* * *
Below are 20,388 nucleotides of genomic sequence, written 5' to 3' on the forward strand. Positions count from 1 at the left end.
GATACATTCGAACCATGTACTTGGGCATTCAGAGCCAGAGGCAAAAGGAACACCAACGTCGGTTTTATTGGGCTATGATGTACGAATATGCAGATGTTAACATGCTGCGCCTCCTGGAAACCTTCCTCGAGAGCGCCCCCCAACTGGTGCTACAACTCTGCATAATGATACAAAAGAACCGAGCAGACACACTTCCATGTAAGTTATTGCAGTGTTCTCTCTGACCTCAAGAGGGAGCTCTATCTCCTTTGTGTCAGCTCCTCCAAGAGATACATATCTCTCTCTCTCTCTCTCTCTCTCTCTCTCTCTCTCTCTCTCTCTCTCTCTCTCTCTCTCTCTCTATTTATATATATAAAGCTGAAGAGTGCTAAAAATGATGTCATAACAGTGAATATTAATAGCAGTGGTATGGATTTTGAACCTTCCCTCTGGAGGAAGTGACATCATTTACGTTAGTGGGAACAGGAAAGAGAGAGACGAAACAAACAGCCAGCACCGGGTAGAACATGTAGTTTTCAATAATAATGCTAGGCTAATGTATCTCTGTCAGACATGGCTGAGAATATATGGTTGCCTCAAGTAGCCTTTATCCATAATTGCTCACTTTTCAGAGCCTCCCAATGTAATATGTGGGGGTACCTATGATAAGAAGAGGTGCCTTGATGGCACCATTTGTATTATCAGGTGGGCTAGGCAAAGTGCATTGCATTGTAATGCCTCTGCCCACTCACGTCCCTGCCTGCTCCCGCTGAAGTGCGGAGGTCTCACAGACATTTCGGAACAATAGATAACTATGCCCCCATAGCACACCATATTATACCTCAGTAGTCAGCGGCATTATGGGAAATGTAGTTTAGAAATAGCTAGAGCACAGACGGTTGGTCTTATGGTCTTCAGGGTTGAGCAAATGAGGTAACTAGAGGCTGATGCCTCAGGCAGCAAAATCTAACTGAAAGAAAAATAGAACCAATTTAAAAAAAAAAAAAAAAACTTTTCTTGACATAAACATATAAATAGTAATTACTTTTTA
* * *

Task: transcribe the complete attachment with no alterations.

Below are 20,388 nucleotides of genomic sequence, written 5' to 3' on the forward strand. Positions count from 1 at the left end.
GATACATTCGAACCATGTACTTGGGCATTCAGAGCCAGAGGCAAAAGGAACACCAACGTCGGTTTTATTGGGCTATGATGTACGAATATGCAGATGTTAACATGCTGCGCCTCCTGGAAACCTTCCTCGAGAGCGCCCCCCAACTGGTGCTACAACTCTGCATAATGATACAAAAGAACCGAGCAGACACACTTCCATGTAAGTTATTGCAGTGTTCTCTCTGACCTCAAGAGGGAGCTCTATCTCCTTTGTGTCAGCTCCTCCAAGAGATACATATCTCTCTCTCTCTCTCTCTCTCTCTCTCTCTCTCTCTCTCTCTCTCTCTCTCTCTCTCTCTCTCTATTTATATATATAAAGCTGAAGAGTGCTAAAAATGATGTCATAACAGTGAATATTAATAGCAGTGGTATGGATTTTGAACCTTCCCTCTGGAGGAAGTGACATCATTTACGTTAGTGGGAACAGGAAAGAGAGAGACGAAACAAACAGCCAGCACCGGGTAGAACATGTAGTTTTCAATAATAATGCTAGGCTAATGTATCTCTGTCAGACATGGCTGAGAATATATGGTTGCCTCAAGTAGCCTTTATCCATAATTGCTCACTTTTCAGAGCCTCCCAATGTAATATGTGGGGGTACCTATGATAAGAAGAGGTGCCTTGATGGCACCATTTGTATTATCAGGTGGGCTAGGCAAAGTGCATTGCATTGTAATGCCTCTGCCCACTCACGTCCCTGCCTGCTCCCGCTGAAGTGCGGAGGTCTCACAGACATTTCGGAACAATAGATAACTATGCCCCCATAGCACACCATATTATACCTCAGTAGTCAGCGGCATTATGGGAAATGTAGTTTAGAAATAGCTAGAGCACAGACGGTTGGTCTTATGGTCTTCAGGGTTGAGCAAATGAGGTAACTAGAGGCTGATGCCTCAGGCAGCAAAATCTAACTGAAAGAAAAATAGAACCAATTTAAAAAAAAAAAAAAAAACTTTTCTTGACATAAACATATAAATAGTAATTACTTTTTA